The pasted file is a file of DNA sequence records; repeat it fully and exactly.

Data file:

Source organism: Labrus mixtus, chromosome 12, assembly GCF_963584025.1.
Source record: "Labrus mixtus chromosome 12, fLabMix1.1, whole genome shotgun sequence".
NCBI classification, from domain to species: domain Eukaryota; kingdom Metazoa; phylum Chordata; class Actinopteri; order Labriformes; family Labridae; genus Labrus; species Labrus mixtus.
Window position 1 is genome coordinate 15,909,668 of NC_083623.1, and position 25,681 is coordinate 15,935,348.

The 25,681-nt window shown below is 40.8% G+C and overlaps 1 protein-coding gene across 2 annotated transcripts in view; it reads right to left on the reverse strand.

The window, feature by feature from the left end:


Source organism: Labrus mixtus, chromosome 12, assembly GCF_963584025.1.
Source record: "Labrus mixtus chromosome 12, fLabMix1.1, whole genome shotgun sequence".
NCBI classification, from domain to species: domain Eukaryota; kingdom Metazoa; phylum Chordata; class Actinopteri; order Labriformes; family Labridae; genus Labrus; species Labrus mixtus.
Window position 1 is genome coordinate 15,909,668 of NC_083623.1, and position 25,681 is coordinate 15,935,348.

The 25,681-nt window shown below is 40.8% G+C and overlaps 1 protein-coding gene across 2 annotated transcripts in view; it reads right to left on the reverse strand.

The window, feature by feature from the left end: